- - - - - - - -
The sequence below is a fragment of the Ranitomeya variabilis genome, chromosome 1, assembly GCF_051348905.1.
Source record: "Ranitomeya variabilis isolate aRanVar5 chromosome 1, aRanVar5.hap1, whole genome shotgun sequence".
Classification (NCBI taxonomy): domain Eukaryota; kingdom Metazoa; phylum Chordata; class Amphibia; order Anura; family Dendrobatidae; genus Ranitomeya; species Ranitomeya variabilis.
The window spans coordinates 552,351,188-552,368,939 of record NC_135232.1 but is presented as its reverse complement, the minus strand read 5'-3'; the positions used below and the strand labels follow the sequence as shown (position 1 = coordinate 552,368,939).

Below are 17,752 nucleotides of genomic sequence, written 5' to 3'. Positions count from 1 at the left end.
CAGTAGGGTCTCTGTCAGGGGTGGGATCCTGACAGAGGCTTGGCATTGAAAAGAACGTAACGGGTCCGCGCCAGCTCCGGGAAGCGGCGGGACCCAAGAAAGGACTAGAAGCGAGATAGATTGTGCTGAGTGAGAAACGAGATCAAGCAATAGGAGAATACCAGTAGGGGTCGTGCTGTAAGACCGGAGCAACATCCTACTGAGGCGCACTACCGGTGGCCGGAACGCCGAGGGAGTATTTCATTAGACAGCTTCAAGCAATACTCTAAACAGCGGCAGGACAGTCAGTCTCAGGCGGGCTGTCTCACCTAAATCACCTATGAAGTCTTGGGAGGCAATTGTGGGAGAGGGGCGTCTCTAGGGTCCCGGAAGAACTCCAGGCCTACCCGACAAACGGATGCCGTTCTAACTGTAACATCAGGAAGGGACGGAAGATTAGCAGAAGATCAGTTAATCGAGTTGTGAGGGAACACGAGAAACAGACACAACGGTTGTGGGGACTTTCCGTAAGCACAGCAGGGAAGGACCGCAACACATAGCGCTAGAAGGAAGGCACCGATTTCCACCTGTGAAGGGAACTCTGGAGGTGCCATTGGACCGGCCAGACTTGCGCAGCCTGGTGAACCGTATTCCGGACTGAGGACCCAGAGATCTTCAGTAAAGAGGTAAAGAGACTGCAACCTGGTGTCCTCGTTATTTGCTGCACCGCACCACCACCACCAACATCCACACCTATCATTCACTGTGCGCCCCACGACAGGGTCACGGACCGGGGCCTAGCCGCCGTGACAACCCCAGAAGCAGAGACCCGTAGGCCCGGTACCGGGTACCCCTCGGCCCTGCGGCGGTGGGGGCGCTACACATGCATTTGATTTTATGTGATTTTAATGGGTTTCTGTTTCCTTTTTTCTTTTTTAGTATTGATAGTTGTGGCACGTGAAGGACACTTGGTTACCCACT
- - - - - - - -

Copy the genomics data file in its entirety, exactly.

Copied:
The sequence below is a fragment of the Ranitomeya variabilis genome, chromosome 1, assembly GCF_051348905.1.
Source record: "Ranitomeya variabilis isolate aRanVar5 chromosome 1, aRanVar5.hap1, whole genome shotgun sequence".
Classification (NCBI taxonomy): domain Eukaryota; kingdom Metazoa; phylum Chordata; class Amphibia; order Anura; family Dendrobatidae; genus Ranitomeya; species Ranitomeya variabilis.
The window spans coordinates 552,351,188-552,368,939 of record NC_135232.1 but is presented as its reverse complement, the minus strand read 5'-3'; the positions used below and the strand labels follow the sequence as shown (position 1 = coordinate 552,368,939).

Below are 17,752 nucleotides of genomic sequence, written 5' to 3'. Positions count from 1 at the left end.
CAGTAGGGTCTCTGTCAGGGGTGGGATCCTGACAGAGGCTTGGCATTGAAAAGAACGTAACGGGTCCGCGCCAGCTCCGGGAAGCGGCGGGACCCAAGAAAGGACTAGAAGCGAGATAGATTGTGCTGAGTGAGAAACGAGATCAAGCAATAGGAGAATACCAGTAGGGGTCGTGCTGTAAGACCGGAGCAACATCCTACTGAGGCGCACTACCGGTGGCCGGAACGCCGAGGGAGTATTTCATTAGACAGCTTCAAGCAATACTCTAAACAGCGGCAGGACAGTCAGTCTCAGGCGGGCTGTCTCACCTAAATCACCTATGAAGTCTTGGGAGGCAATTGTGGGAGAGGGGCGTCTCTAGGGTCCCGGAAGAACTCCAGGCCTACCCGACAAACGGATGCCGTTCTAACTGTAACATCAGGAAGGGACGGAAGATTAGCAGAAGATCAGTTAATCGAGTTGTGAGGGAACACGAGAAACAGACACAACGGTTGTGGGGACTTTCCGTAAGCACAGCAGGGAAGGACCGCAACACATAGCGCTAGAAGGAAGGCACCGATTTCCACCTGTGAAGGGAACTCTGGAGGTGCCATTGGACCGGCCAGACTTGCGCAGCCTGGTGAACCGTATTCCGGACTGAGGACCCAGAGATCTTCAGTAAAGAGGTAAAGAGACTGCAACCTGGTGTCCTCGTTATTTGCTGCACCGCACCACCACCACCAACATCCACACCTATCATTCACTGTGCGCCCCACGACAGGGTCACGGACCGGGGCCTAGCCGCCGTGACAACCCCAGAAGCAGAGACCCGTAGGCCCGGTACCGGGTACCCCTCGGCCCTGCGGCGGTGGGGGCGCTACACATGCATTTGATTTTATGTGATTTTAATGGGTTTCTGTTTCCTTTTTTCTTTTTTAGTATTGATAGTTGTGGCACGTGAAGGACACTTGGTTACCCACT